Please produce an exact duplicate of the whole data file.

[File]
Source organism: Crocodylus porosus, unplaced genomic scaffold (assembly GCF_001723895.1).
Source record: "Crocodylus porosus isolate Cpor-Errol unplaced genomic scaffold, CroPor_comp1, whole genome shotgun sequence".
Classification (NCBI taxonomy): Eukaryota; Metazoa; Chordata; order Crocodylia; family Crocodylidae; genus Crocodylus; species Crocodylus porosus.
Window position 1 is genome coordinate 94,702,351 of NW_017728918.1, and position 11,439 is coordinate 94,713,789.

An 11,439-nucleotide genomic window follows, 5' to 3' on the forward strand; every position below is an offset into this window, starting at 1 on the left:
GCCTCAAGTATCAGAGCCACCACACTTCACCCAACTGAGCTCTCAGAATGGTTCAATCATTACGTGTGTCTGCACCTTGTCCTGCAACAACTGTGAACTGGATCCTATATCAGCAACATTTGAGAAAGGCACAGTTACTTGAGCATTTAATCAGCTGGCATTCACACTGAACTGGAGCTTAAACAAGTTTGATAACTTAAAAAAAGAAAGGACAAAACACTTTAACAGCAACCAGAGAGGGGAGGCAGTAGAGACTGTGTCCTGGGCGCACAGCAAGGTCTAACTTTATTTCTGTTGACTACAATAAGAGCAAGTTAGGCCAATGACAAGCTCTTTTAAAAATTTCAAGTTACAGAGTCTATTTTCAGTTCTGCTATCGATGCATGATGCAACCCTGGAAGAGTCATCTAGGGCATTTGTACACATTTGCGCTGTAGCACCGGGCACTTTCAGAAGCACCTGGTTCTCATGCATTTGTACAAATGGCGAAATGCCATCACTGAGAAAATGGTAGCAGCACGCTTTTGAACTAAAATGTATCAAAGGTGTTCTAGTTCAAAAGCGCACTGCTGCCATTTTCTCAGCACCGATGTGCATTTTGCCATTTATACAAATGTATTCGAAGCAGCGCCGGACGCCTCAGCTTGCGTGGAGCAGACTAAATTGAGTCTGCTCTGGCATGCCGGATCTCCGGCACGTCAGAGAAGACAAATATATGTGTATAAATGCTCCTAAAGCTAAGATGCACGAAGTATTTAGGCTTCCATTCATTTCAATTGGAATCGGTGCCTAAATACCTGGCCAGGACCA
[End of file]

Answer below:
Source organism: Crocodylus porosus, unplaced genomic scaffold (assembly GCF_001723895.1).
Source record: "Crocodylus porosus isolate Cpor-Errol unplaced genomic scaffold, CroPor_comp1, whole genome shotgun sequence".
Classification (NCBI taxonomy): Eukaryota; Metazoa; Chordata; order Crocodylia; family Crocodylidae; genus Crocodylus; species Crocodylus porosus.
Window position 1 is genome coordinate 94,702,351 of NW_017728918.1, and position 11,439 is coordinate 94,713,789.

An 11,439-nucleotide genomic window follows, 5' to 3' on the forward strand; every position below is an offset into this window, starting at 1 on the left:
GCCTCAAGTATCAGAGCCACCACACTTCACCCAACTGAGCTCTCAGAATGGTTCAATCATTACGTGTGTCTGCACCTTGTCCTGCAACAACTGTGAACTGGATCCTATATCAGCAACATTTGAGAAAGGCACAGTTACTTGAGCATTTAATCAGCTGGCATTCACACTGAACTGGAGCTTAAACAAGTTTGATAACTTAAAAAAAGAAAGGACAAAACACTTTAACAGCAACCAGAGAGGGGAGGCAGTAGAGACTGTGTCCTGGGCGCACAGCAAGGTCTAACTTTATTTCTGTTGACTACAATAAGAGCAAGTTAGGCCAATGACAAGCTCTTTTAAAAATTTCAAGTTACAGAGTCTATTTTCAGTTCTGCTATCGATGCATGATGCAACCCTGGAAGAGTCATCTAGGGCATTTGTACACATTTGCGCTGTAGCACCGGGCACTTTCAGAAGCACCTGGTTCTCATGCATTTGTACAAATGGCGAAATGCCATCACTGAGAAAATGGTAGCAGCACGCTTTTGAACTAAAATGTATCAAAGGTGTTCTAGTTCAAAAGCGCACTGCTGCCATTTTCTCAGCACCGATGTGCATTTTGCCATTTATACAAATGTATTCGAAGCAGCGCCGGACGCCTCAGCTTGCGTGGAGCAGACTAAATTGAGTCTGCTCTGGCATGCCGGATCTCCGGCACGTCAGAGAAGACAAATATATGTGTATAAATGCTCCTAAAGCTAAGATGCACGAAGTATTTAGGCTTCCATTCATTTCAATTGGAATCGGTGCCTAAATACCTGGCCAGGACCA